• Michael D. Shonrock
  • Michael D. Shonrock

  • ESU’s President Listens

  • By Bill Noblitt

    Shortly after Dr. Michael D. Shonrock began his Emporia State presidency, the Bulletin interviewed him. Shonrock was asked why he needed a luxury vehicle? Shonrock’s reply: “If you’ll check the parking lot I turned that car in and now I’m driving a Ford Taurus.”

    “In my opinion, he wants to be closer to the students and faculty and one way to get close to them is to drive the kind of car they drive,” says Steve Catt, professor in the Department of Communication and Theatre.

    Catt was in Arizona having dinner with friends and told them the car story. A retired professor, who had taught at a university in Louisiana, was stunned. “I’ve never heard of a university president turning in a more expensive car for a less expensive one,” the man said. “You have a winner there.”

    “It’s not human nature to do that,” Catt says now. “Someone offers you something nice, and you take it.”

    And Shonrock seems to be everywhere. “I find it hard to walk across campus without running into him,” Catt says. “There must be five or six of him.” 

    At a Kansas City student recruitment event, Catt remembers Karen, Shonrock’s wife, coming up to him and asking: “Where’s Michael?”

    “If I were you, I wouldn’t go too far because he’ll be back by again,” Catt remembers saying. “If we had bloodhounds, they’d get exhausted trying to keep up with him. If they would just lie down, he’d come by again and trip over them.”

    Catt admires Shonrock’s accessibility to faculty and students—in fact, everyone in the community. “He makes you feel important,” he says.

    Chris Walker, editor and publisher of the Emporia Gazette, agrees. “He has an amazing ability to connect with people.” “He shakes hands and talks with everyone, even if it’s a small child. Through these connections, he gets people excited about Emporia State.”

    “I think he is making his presence known,” adds Jeanine McKenna, president of the Chamber of Commerce. “He’s listening to the community and is acting on what he’s hearing.” McKenna tells the story of walking across campus with Shonrock one day when they came across a group of prospective students and their parents taking a university tour. “If you don’t mind, I’d like to say hello to them,” he said to her.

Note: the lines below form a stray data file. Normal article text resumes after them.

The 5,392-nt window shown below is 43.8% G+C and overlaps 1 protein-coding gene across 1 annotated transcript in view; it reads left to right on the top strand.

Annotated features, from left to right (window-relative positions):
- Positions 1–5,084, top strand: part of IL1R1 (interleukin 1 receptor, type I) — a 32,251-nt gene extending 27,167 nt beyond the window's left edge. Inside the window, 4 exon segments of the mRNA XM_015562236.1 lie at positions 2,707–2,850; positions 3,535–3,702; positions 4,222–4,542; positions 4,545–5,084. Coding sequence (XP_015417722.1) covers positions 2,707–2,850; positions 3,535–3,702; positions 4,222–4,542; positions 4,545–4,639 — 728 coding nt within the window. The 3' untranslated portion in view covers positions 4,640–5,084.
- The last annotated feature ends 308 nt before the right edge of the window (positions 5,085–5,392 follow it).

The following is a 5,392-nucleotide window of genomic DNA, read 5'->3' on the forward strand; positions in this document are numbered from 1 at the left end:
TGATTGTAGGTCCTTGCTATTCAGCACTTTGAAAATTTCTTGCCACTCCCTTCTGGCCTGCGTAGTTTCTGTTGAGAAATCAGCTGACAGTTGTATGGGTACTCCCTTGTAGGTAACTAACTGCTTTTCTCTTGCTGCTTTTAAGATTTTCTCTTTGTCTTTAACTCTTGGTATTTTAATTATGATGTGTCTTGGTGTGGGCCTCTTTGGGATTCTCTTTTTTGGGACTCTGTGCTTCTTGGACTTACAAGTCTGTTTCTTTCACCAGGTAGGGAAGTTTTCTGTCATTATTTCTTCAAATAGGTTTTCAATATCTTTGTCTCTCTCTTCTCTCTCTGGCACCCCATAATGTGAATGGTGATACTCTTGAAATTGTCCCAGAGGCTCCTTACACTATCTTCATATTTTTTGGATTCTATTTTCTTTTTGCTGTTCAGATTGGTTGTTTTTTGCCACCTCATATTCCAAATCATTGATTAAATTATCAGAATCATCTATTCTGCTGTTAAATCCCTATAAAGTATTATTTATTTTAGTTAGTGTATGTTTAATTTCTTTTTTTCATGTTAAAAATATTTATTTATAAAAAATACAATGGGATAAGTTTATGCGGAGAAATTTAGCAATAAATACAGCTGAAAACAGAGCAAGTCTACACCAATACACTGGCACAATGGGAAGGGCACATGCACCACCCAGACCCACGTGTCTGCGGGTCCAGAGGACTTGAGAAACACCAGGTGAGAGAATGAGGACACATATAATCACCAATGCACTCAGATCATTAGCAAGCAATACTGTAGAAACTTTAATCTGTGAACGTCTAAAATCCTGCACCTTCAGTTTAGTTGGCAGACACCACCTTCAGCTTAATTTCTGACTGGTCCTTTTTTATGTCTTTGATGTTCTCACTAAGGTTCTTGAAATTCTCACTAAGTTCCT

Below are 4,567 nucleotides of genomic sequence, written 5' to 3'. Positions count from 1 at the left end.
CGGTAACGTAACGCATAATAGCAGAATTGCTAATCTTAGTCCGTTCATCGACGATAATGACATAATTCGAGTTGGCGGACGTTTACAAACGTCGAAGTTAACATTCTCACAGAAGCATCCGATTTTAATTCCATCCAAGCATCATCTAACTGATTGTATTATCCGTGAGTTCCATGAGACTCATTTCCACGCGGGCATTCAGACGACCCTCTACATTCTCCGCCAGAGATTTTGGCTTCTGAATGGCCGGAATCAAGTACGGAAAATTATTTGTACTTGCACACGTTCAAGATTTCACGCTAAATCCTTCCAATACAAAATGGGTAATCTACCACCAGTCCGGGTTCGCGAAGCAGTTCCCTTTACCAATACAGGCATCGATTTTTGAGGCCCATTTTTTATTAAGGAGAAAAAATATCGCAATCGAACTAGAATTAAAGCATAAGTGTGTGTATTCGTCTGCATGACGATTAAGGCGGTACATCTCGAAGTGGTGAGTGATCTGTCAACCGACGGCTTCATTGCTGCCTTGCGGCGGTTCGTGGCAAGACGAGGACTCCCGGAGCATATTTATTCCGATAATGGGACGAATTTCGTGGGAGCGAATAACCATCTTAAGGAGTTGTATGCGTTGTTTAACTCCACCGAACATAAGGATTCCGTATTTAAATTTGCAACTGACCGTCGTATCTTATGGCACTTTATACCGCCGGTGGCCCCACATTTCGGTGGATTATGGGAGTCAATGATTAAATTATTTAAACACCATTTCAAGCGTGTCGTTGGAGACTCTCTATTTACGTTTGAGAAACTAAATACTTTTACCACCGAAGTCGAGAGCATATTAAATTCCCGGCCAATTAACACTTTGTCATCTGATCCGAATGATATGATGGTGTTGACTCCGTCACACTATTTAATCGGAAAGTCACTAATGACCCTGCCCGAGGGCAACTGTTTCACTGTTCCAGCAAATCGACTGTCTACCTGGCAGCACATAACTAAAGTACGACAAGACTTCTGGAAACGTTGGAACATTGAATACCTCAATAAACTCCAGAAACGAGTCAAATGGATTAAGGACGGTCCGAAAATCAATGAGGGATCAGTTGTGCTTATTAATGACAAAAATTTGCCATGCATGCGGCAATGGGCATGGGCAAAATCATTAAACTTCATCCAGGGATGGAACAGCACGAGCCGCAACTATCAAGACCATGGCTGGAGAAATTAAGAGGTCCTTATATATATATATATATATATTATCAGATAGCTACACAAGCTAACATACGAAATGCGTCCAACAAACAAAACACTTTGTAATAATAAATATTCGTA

“You could tell by the reaction of the students and their parents that his visit made a huge impact on them,” she recalls.

    “He’s just a bubble of energy!” declares Ashley Vogts, president of ESU’s Associated Student Government. “He inspires you to want to do better for the university.

    “He knows I’m going to the University of Kansas Medical Center for graduate work, and so he talked to the KU president about me,” Vogts says. “He’s still helping me further my education. I know he’s done the same thing for other students.”

    “Dr. Shonrock is appreciative of people’s efforts no matter their role,” explains Lana Oleen, who received her bachelor’s in 1972 and her master’s in 1977 from Emporia State. Currently the chair of the ESU Foundation, she notes that Shonrock “sees challenges and translates them into opportunities.”

    “He has a great sense of humor too,” she adds. “He relates anecdotes that are fun and on point in order to get ESU where it needs to be. His energizing efforts are spreading throughout the campus.”

    Oleen also likes the way he handles the media and other groups. “He’s well received by the Regents and the other presidents of Kansas universities,” she points out. “He reaches out to people to tell the Emporia State story.”

    Steve Sauder, a 1968 ESU graduate, owner of Emporia’s Radio Stations, Inc. and a member of the Executive Committee of the Emporia State Foundation, says: “Dr. Shonrock makes everyone feel they have input into solutions. The letter ‘I’ is not in his alphabet.”

    Sauder relates how Shonrock helped the Executive Committee choose the new president for the Foundation, DenaSue Potestio. “During our meeting, everyone on the committee wanted to know what Shonrock thought,” he says. “Instead of telling us what he thought, he asked us probing questions about each of the candidates for the position and led us through the process.

    “It was a microcosm of the way he leads,” Sauder explains.